The Neapolitan card game or also known as the Italian card game is one of the oldest variants of a card game. It therefore has a great tradition and many different games. In For Cards Lovers we will show you all kinds of information and games concerning the Italian or Neapolitan card game.
History of the Italian card game
As mentioned, the Neapolitan deck is one of the oldest, perhaps adapted from the Spanish card game during the domination of Naples by the Kingdom of Aragon since 1442. The later evolution of the Spanish deck seems to be more important than that of the Italian deck, which still reminds us of the old bridges.
Number of cards in the Italian game
The Italian or Neapolitan card game has a total of 40 cards of four suits. The first eight are numbered from 1 to 7 and the quantity of items according to the number and combination can be seen. The last three represent three different noble characters. Unlike the others, the cards do not have a drawn number or edge according to the colour, but only the iconography, so they are totally visual.
The number 8 is a page or better known as "sota", the number 9 is a knight who is usually represented at the top of the horse or holding the reins and the number 10 is the king who is usually represented by an older man with a thick beard and a crown.
Italian Card Game Signs
The costumes are the same as those of the Spanish deck, although we have found some small variations.
These suits are: oros or denari, espadas or spade, coppe or coppe and bastos or bastoni, although the order is not the same: the spade precedes the coppe.
The colours of the figures and clubs are red, green, gold and blue. The connection with the sticks seems obvious: the gold of the denari, the blue of the spade, the red of the wine of the coppe and the green of the bastoni.
These signs also represent the different parts of medieval society, the golds would be the merchants, the cups the clergy, the swords the nobility and the coarse the peasants and the people of the plain.
The main games of the Italian card game
With the Neapolitan card game you can play a variety of fun games. Among them are card games to play alone, in pairs or in groups, which can have very different objectives.
In this section, we present the most popular and fun games :
Scopa, also known as Italian broom, is one of the most popular Neapolitan card games in Italy. It has been known since the 16th century, and there is every indication that the scopa is the origin of the popular Spanish card game.
It is played in as many hands or partial games as necessary until a certain number of goals are reached before the game begins.
To achieve these objectives, players must take possession of the cards on the table.
The hand will begin with a move (to the right of the dealer), who will use one of the cards from his hand. If the card matches the number of cards on the table, the player takes both cards.
If there is no card of the same number as the played card, and only in this case, a deck of cards of the same amount as the played card will be taken from the table.
If one of the players, in turn, takes all the cards that are on the table, he will make a scopa, and mark it in his pile of captured cards, leaving one of the folded cards in his pile, and face up.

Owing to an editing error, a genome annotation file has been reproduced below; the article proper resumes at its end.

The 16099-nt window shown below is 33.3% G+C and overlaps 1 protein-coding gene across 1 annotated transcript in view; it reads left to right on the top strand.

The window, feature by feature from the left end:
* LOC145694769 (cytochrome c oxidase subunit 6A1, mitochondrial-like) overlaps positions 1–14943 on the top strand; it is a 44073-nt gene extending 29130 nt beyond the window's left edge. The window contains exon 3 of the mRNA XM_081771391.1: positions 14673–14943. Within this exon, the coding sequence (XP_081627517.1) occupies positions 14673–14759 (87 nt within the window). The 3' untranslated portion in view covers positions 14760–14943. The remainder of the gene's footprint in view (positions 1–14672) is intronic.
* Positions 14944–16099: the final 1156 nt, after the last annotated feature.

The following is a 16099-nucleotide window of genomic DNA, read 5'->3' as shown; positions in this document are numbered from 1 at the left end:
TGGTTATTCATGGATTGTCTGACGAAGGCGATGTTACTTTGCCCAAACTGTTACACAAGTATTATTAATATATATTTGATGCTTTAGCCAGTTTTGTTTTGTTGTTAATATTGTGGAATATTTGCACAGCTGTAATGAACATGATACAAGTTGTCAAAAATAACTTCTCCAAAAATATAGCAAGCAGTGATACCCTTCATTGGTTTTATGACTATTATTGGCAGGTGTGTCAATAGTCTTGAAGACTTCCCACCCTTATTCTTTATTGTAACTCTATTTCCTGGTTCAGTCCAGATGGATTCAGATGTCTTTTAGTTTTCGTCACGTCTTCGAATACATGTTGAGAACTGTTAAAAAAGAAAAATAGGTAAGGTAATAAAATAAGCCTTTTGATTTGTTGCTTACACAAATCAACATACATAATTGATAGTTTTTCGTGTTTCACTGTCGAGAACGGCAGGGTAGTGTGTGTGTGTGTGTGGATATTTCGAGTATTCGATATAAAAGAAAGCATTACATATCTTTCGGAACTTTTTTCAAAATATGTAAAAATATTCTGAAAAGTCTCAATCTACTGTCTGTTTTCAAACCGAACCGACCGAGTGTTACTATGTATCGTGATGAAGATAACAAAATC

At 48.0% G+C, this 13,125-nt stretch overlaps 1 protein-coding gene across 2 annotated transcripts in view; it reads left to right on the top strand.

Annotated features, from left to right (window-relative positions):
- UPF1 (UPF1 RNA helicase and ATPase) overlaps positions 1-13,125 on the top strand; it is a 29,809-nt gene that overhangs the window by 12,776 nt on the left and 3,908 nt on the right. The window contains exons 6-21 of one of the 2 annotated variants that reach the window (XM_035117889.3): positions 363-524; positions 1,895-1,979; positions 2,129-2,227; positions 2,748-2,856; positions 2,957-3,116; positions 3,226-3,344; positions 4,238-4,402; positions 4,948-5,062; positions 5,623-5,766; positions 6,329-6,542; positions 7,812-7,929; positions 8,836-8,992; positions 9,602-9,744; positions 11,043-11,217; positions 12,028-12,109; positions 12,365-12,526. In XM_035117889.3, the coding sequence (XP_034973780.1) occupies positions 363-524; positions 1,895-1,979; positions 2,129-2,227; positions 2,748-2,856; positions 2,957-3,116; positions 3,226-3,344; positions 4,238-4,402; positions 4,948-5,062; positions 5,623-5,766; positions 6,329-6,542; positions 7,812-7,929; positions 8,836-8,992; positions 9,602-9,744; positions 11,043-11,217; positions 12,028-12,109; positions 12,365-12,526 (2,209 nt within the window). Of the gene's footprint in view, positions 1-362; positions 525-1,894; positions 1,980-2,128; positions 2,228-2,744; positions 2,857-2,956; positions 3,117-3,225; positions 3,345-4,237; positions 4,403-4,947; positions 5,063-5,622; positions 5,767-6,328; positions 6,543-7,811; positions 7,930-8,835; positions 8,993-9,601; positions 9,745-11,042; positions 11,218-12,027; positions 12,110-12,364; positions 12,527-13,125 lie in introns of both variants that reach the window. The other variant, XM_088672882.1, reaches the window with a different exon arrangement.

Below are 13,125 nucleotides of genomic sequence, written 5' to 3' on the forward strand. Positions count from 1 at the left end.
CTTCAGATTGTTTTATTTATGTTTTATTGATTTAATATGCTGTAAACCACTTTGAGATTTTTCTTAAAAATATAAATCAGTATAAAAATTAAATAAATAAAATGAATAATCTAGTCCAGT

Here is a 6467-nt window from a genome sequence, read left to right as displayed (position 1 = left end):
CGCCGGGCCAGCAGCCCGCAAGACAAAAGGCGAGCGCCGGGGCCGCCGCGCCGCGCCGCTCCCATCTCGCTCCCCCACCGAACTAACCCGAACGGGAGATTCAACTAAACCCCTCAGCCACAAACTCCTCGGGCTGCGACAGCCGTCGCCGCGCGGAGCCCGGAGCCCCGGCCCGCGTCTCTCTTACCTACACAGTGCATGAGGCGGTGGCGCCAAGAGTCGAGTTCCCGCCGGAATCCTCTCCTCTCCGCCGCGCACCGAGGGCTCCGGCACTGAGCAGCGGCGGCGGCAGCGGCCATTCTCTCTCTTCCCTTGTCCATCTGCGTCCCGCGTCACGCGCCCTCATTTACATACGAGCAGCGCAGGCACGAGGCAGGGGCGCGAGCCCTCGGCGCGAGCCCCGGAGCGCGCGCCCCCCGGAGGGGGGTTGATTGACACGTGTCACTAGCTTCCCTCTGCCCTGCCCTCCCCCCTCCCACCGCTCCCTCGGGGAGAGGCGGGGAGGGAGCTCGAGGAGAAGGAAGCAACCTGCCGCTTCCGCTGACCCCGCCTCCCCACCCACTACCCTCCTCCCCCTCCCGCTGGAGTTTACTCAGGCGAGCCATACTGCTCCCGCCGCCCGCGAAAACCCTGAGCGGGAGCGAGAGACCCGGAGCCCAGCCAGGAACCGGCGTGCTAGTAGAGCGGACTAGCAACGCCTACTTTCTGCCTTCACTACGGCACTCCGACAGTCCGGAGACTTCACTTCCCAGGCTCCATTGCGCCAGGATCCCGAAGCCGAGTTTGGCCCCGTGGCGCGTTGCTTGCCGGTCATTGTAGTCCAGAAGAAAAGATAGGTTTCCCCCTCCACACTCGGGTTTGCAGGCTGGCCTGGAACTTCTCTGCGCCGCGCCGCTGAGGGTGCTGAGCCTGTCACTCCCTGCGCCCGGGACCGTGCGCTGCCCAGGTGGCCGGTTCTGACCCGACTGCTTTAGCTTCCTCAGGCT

This move will be repeated by all players, passing successively from one turn to the one to their right, and until the three cards initially dealt to each player are completed. At this point, the player who has been dealt must start again as before, repeating this whole system of dealing and discarding until the cards in the deck are finished.
At the end of the hand (all the cards in the deck are dealt), the last player who managed to take the cards in turn will take the remaining cards in the middle.
- The Fisherman
It is an ideal card game to play with young children who already understand numbers and colours. It requires at least two players to play and the objective is to form as many series of four cards of the same number as possible.
Each player is dealt five cards, if there are only two people, they are dealt seven. The remaining deck of cards is the "ocean" and all players can use it.
Each turn, each player asks the player to his left for a certain number of cards in hand. If the player who is asked for one or more cards with that number, he must hand them to the person who asked for them, otherwise he must say "Go fishing!" and take a card from the deck.
If the card you have just taken from the "ocean" matches the one that was asked for, you must say "good catch" and you can continue playing, otherwise you must give the turn to the next person.
The game ends when all groups of four cards have been formed on the table; each player must put the cards he has collected face up. The player with the most groups wins the round.
- Stolen house
The objective is to get as many cards as possible. At the beginning, 3 cards are dealt to each player and 4 cards are placed face up on the table.
In your turn, you can draw cards that are on the table and have the same suit as the one you have in your hand. If you don't have any of the suits on the table, you must discard a card. If there are two cards of the same suit on the table, remember that you can only take one.
The two cards that each player manages to collect are part of his "pot" and he puts them next to him, face up, so that others can see them. The next player can either make pairs with the open cards on the table or with the previous player's pot.
Once each player has played their first three cards, three more are dealt and played in the same way. The player with the most cards in his pot wins.